Gerard Manley Hopkins is one of those guys who gets smarter every time I read him. So here’s a short, well known one of his that matches my mood from the other night. I particularly love the almost Anglo-Saxon effect of the alliteration (and the melancholy).
Spring and Fall
to a young child
Margaret, are you grieving
Over Goldengrove unleaving?
Leaves, like the things of man, you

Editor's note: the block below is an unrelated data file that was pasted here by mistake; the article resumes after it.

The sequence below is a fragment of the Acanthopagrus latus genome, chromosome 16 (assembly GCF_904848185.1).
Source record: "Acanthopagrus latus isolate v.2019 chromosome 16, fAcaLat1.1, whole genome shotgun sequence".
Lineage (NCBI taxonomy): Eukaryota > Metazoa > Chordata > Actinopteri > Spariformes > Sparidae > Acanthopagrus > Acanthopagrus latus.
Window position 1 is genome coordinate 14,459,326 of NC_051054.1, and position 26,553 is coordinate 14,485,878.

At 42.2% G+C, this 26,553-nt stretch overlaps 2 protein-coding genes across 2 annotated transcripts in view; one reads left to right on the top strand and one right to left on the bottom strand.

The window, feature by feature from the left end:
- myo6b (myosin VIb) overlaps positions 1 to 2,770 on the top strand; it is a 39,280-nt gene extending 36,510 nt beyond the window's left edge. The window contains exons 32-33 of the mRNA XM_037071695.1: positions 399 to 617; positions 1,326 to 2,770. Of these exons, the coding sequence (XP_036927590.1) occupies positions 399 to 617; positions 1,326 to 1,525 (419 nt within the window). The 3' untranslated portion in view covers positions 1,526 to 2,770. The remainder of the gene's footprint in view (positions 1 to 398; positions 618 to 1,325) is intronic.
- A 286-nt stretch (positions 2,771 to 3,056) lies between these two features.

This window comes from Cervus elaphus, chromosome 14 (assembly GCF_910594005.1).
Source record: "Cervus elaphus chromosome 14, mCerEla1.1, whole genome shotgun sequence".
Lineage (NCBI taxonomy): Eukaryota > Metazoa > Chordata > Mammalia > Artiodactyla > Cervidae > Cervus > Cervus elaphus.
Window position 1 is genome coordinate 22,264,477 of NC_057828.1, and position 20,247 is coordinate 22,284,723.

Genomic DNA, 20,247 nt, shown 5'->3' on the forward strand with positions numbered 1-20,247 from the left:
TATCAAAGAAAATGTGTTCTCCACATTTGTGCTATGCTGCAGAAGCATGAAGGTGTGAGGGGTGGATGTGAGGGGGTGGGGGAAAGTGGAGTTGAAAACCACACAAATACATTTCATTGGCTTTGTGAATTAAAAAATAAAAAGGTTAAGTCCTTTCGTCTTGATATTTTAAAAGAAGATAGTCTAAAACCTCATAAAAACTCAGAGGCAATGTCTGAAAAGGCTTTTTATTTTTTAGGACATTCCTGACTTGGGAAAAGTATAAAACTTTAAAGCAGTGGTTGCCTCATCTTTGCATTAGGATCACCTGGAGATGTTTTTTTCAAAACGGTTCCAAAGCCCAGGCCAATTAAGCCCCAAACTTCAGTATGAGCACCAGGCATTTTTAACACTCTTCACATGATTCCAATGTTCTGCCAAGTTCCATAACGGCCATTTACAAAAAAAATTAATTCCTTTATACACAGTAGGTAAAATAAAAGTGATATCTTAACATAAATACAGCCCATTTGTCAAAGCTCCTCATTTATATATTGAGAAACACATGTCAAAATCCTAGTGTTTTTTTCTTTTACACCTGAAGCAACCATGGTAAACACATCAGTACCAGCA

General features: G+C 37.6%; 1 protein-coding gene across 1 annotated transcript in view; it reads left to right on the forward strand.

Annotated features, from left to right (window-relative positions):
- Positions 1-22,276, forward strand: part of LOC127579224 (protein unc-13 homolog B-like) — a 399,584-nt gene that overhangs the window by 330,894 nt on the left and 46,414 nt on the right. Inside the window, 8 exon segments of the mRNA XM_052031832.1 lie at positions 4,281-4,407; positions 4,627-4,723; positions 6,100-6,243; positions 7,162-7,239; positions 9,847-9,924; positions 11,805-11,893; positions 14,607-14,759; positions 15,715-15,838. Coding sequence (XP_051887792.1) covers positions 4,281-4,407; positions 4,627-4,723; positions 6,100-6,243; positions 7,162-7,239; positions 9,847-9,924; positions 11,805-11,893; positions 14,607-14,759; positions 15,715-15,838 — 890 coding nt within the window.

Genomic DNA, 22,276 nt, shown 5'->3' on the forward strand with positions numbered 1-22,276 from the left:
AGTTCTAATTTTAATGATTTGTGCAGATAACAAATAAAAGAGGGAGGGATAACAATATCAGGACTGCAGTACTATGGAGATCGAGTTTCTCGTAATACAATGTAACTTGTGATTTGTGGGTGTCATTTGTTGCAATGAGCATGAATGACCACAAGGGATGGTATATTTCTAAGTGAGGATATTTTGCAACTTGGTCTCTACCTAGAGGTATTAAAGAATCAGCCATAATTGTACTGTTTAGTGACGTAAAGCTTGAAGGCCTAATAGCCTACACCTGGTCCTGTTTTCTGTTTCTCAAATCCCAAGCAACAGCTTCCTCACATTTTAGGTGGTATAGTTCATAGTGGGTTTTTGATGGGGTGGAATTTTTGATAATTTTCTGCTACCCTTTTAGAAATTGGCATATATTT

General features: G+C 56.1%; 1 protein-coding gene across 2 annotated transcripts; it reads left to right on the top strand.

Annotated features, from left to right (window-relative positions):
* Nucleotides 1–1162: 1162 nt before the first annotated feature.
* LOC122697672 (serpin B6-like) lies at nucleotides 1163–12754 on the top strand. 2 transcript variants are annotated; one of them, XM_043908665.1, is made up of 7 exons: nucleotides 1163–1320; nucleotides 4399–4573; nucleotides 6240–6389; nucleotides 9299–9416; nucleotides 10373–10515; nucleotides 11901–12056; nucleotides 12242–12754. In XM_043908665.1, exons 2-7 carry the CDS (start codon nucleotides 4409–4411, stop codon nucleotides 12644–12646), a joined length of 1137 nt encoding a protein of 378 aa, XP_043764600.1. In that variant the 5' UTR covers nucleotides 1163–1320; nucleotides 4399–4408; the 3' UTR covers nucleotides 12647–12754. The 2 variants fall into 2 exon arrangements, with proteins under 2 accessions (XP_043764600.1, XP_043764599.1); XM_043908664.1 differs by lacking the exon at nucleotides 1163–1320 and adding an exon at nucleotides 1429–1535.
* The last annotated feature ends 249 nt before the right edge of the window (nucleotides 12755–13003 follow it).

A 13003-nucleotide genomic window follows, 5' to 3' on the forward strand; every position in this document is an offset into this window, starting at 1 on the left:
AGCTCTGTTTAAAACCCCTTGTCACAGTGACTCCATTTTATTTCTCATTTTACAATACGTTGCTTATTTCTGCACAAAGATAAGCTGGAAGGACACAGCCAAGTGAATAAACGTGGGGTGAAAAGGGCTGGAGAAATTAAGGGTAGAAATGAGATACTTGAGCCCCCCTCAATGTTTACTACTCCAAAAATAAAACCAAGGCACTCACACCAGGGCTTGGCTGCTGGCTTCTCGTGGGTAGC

With your fresh thoughts care for, can you?
Ah! as the heart grows older
It will come to such sights colder
By and by, nor spare a sigh
Though worlds of wanwood leafmeal lie;
And yet you will weep and know why.
Now no matter, child, the name:
Sorrow’s springs are the same.
Nor mouth had, no nor mind, expressed
What heart heard of, ghost guessed:
It is the blight man was born for,
It is Margaret you mourn for.